These are three of the girls in need of sponsors, but we also have more girls who need sponsors. Some girls can be visited as they are within an hour or so from the office, but some the sponsors wouldn't be able to visit as the girls are too far from the CEF office; some even a flight and a long drive away.

Please consider sponsoring and let us know if you wish to sponsor a primary school child, secondary, high school girl or a young lady in tertiary education. Do you need to see her or are you happy to support a girl you won't meet?

All sponsors receive an annual update, photos, school results and a letter or two, or a drawing, depending on the age of the child.

Please sponsor a child, a child who really needs help to stay in school, so she is safe and will have a future with choices.


Sunday, October 11, 2015

International Day of the Girl Child and Why an Education is Important for Girls

It is wonderful to see that worldwide many organizations are making a stand to make the life of girls better.

Children's Education Foundation is passionate about educating girls here in Vietnam. All of us at CEF want to help impoverished and marginalized girls stay in school and complete their education to support their hopes and dreams of being educated as well as having the tools to reach their full potential.

There are many vital reasons to support females to be educated as the impact of giving a girl in a developing country a quality education can be felt in families, communities and in future generations. Below are a few:

Reducing Fertility Rates
The World Bank's research shows that when girls receive an education, they’ll have “fewer and healthier” babies.  One year of formal education can result in a 10% decrease in fertility due to being better informed about family planning, and are also more likely to marry later.

Lower Maternal and Child Mortality Rates
Girls who receive an education are less likely to contract HIV & AIDS, and thus, less likely to pass it onto their children.  The Comparative & International Education Society writes that their children are more likely to be vaccinated, and that educated mothers will be better informed about proper nutrition and health practices.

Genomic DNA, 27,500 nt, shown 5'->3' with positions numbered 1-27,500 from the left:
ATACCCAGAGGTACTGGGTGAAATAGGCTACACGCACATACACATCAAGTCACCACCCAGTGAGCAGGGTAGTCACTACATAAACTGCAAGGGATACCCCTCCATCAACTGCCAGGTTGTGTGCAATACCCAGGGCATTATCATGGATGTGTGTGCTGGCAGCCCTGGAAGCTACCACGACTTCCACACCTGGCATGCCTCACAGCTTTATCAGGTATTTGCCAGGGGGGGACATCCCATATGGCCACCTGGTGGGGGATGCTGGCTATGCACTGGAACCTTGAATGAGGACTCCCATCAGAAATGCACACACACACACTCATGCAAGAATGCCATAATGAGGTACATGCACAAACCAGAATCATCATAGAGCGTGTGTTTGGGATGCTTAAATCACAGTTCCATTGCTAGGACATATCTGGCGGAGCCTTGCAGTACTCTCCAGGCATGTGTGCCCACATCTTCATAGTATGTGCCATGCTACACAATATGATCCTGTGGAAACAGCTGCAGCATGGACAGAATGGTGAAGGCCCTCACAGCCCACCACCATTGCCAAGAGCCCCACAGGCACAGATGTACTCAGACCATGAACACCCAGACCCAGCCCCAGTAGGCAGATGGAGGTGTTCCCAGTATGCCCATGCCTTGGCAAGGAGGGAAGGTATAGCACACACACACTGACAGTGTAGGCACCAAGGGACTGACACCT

Future Educated Generations
By sending a girl to school, she is far more likely to ensure that her children also receive an education. As many claim, investing in a girl’s education is investing in a nation.

Higher Wages
The Girl Effect states that if a girl attends an additional year of primary school she’ll see her wages increase up to 20%.
Furthermore if she attends an additional year of secondary school, her wages could increase by 25%!

Investing in the Family
With these additional wages research shows that women are more likely to invest in their family.  In fact the Basic Education Coalition claims that women will reserve 90% of their income to better their families.  This economic savings will result in the betterment of not only individual families, but entire communities.

Thousands of girls, some as young as 7, will become a child bride.

Only 30% of girls in the world are enrolled in secondary school.       

One in seven girls in developing countries is married off before age 15.                                         

Women only hold 15.7% of top leadership positions in Fortune 500 companies.

Thursday, October 1, 2015

Good news to share with Australians: CEF has GDR status!

Good news to share with Australians! Children's Education Foundation has been given GDR status. This means that from September 24, 2015, financial donations made in Australia over $2 can be claimed against tax you have paid.